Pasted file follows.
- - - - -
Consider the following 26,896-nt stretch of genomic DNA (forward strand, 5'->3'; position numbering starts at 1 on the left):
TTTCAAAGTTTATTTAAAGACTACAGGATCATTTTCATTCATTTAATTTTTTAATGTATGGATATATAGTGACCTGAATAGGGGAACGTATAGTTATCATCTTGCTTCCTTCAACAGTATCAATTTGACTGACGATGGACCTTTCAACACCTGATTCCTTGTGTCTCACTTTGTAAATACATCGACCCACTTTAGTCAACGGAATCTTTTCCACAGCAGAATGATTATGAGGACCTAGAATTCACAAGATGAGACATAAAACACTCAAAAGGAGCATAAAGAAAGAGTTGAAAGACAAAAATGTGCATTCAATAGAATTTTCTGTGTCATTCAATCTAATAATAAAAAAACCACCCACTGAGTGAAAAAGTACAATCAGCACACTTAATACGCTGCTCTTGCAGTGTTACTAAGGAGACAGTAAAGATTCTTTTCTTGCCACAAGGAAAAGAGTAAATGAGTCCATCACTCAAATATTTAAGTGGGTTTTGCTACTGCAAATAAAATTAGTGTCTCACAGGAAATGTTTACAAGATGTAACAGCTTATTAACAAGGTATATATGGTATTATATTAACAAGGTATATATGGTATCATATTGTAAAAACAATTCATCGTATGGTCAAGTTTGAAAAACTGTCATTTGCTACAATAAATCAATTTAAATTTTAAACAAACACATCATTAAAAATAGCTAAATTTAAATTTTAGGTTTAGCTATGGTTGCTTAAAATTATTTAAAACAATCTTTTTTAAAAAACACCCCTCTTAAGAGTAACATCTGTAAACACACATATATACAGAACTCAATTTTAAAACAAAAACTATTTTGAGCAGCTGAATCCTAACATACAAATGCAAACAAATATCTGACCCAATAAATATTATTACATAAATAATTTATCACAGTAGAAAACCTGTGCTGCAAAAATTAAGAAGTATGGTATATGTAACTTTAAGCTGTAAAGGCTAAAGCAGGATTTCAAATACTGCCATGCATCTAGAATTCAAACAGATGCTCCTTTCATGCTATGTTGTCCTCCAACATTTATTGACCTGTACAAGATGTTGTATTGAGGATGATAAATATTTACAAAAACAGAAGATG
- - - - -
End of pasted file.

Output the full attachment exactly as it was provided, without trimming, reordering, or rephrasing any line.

Consider the following 26,896-nt stretch of genomic DNA (forward strand, 5'->3'; position numbering starts at 1 on the left):
TTTCAAAGTTTATTTAAAGACTACAGGATCATTTTCATTCATTTAATTTTTTAATGTATGGATATATAGTGACCTGAATAGGGGAACGTATAGTTATCATCTTGCTTCCTTCAACAGTATCAATTTGACTGACGATGGACCTTTCAACACCTGATTCCTTGTGTCTCACTTTGTAAATACATCGACCCACTTTAGTCAACGGAATCTTTTCCACAGCAGAATGATTATGAGGACCTAGAATTCACAAGATGAGACATAAAACACTCAAAAGGAGCATAAAGAAAGAGTTGAAAGACAAAAATGTGCATTCAATAGAATTTTCTGTGTCATTCAATCTAATAATAAAAAAACCACCCACTGAGTGAAAAAGTACAATCAGCACACTTAATACGCTGCTCTTGCAGTGTTACTAAGGAGACAGTAAAGATTCTTTTCTTGCCACAAGGAAAAGAGTAAATGAGTCCATCACTCAAATATTTAAGTGGGTTTTGCTACTGCAAATAAAATTAGTGTCTCACAGGAAATGTTTACAAGATGTAACAGCTTATTAACAAGGTATATATGGTATTATATTAACAAGGTATATATGGTATCATATTGTAAAAACAATTCATCGTATGGTCAAGTTTGAAAAACTGTCATTTGCTACAATAAATCAATTTAAATTTTAAACAAACACATCATTAAAAATAGCTAAATTTAAATTTTAGGTTTAGCTATGGTTGCTTAAAATTATTTAAAACAATCTTTTTTAAAAAACACCCCTCTTAAGAGTAACATCTGTAAACACACATATATACAGAACTCAATTTTAAAACAAAAACTATTTTGAGCAGCTGAATCCTAACATACAAATGCAAACAAATATCTGACCCAATAAATATTATTACATAAATAATTTATCACAGTAGAAAACCTGTGCTGCAAAAATTAAGAAGTATGGTATATGTAACTTTAAGCTGTAAAGGCTAAAGCAGGATTTCAAATACTGCCATGCATCTAGAATTCAAACAGATGCTCCTTTCATGCTATGTTGTCCTCCAACATTTATTGACCTGTACAAGATGTTGTATTGAGGATGATAAATATTTACAAAAACAGAAGATG